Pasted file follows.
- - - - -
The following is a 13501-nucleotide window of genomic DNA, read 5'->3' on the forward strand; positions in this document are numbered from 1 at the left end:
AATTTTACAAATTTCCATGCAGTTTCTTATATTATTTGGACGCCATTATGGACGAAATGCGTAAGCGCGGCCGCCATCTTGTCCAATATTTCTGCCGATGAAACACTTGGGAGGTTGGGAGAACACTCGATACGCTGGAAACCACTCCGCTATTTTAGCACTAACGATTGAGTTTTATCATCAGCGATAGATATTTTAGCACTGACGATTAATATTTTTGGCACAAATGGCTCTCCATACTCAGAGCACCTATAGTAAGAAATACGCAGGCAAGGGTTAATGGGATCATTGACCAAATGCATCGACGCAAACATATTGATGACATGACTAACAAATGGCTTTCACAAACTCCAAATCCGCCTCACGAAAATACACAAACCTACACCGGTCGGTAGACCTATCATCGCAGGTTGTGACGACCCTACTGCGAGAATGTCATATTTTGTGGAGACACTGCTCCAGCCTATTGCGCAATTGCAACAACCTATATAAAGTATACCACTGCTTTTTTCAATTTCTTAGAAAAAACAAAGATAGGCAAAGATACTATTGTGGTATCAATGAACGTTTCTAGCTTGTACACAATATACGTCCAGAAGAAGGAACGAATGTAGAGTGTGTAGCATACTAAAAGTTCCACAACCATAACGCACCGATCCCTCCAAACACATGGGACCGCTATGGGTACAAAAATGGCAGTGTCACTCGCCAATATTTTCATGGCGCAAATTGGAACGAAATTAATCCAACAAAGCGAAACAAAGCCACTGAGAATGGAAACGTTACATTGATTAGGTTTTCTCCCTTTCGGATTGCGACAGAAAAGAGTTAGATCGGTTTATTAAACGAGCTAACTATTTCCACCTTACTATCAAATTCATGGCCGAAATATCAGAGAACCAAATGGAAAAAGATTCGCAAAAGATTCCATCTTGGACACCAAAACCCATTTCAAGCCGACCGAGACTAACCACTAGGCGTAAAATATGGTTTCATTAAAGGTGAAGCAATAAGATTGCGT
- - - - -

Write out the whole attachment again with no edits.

The following is a 13501-nucleotide window of genomic DNA, read 5'->3' on the forward strand; positions in this document are numbered from 1 at the left end:
AATTTTACAAATTTCCATGCAGTTTCTTATATTATTTGGACGCCATTATGGACGAAATGCGTAAGCGCGGCCGCCATCTTGTCCAATATTTCTGCCGATGAAACACTTGGGAGGTTGGGAGAACACTCGATACGCTGGAAACCACTCCGCTATTTTAGCACTAACGATTGAGTTTTATCATCAGCGATAGATATTTTAGCACTGACGATTAATATTTTTGGCACAAATGGCTCTCCATACTCAGAGCACCTATAGTAAGAAATACGCAGGCAAGGGTTAATGGGATCATTGACCAAATGCATCGACGCAAACATATTGATGACATGACTAACAAATGGCTTTCACAAACTCCAAATCCGCCTCACGAAAATACACAAACCTACACCGGTCGGTAGACCTATCATCGCAGGTTGTGACGACCCTACTGCGAGAATGTCATATTTTGTGGAGACACTGCTCCAGCCTATTGCGCAATTGCAACAACCTATATAAAGTATACCACTGCTTTTTTCAATTTCTTAGAAAAAACAAAGATAGGCAAAGATACTATTGTGGTATCAATGAACGTTTCTAGCTTGTACACAATATACGTCCAGAAGAAGGAACGAATGTAGAGTGTGTAGCATACTAAAAGTTCCACAACCATAACGCACCGATCCCTCCAAACACATGGGACCGCTATGGGTACAAAAATGGCAGTGTCACTCGCCAATATTTTCATGGCGCAAATTGGAACGAAATTAATCCAACAAAGCGAAACAAAGCCACTGAGAATGGAAACGTTACATTGATTAGGTTTTCTCCCTTTCGGATTGCGACAGAAAAGAGTTAGATCGGTTTATTAAACGAGCTAACTATTTCCACCTTACTATCAAATTCATGGCCGAAATATCAGAGAACCAAATGGAAAAAGATTCGCAAAAGATTCCATCTTGGACACCAAAACCCATTTCAAGCCGACCGAGACTAACCACTAGGCGTAAAATATGGTTTCATTAAAGGTGAAGCAATAAGATTGCGT